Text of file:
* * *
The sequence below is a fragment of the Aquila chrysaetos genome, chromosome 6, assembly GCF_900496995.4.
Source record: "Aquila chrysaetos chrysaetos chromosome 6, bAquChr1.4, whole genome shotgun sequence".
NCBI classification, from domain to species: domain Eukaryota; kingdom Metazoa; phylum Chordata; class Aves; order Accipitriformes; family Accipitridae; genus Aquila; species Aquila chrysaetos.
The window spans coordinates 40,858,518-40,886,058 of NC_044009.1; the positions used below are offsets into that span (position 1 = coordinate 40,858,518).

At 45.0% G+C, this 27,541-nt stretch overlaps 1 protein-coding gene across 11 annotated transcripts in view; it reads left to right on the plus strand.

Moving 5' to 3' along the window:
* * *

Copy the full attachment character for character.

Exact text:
The sequence below is a fragment of the Aquila chrysaetos genome, chromosome 6, assembly GCF_900496995.4.
Source record: "Aquila chrysaetos chrysaetos chromosome 6, bAquChr1.4, whole genome shotgun sequence".
NCBI classification, from domain to species: domain Eukaryota; kingdom Metazoa; phylum Chordata; class Aves; order Accipitriformes; family Accipitridae; genus Aquila; species Aquila chrysaetos.
The window spans coordinates 40,858,518-40,886,058 of NC_044009.1; the positions used below are offsets into that span (position 1 = coordinate 40,858,518).

At 45.0% G+C, this 27,541-nt stretch overlaps 1 protein-coding gene across 11 annotated transcripts in view; it reads left to right on the plus strand.

Moving 5' to 3' along the window: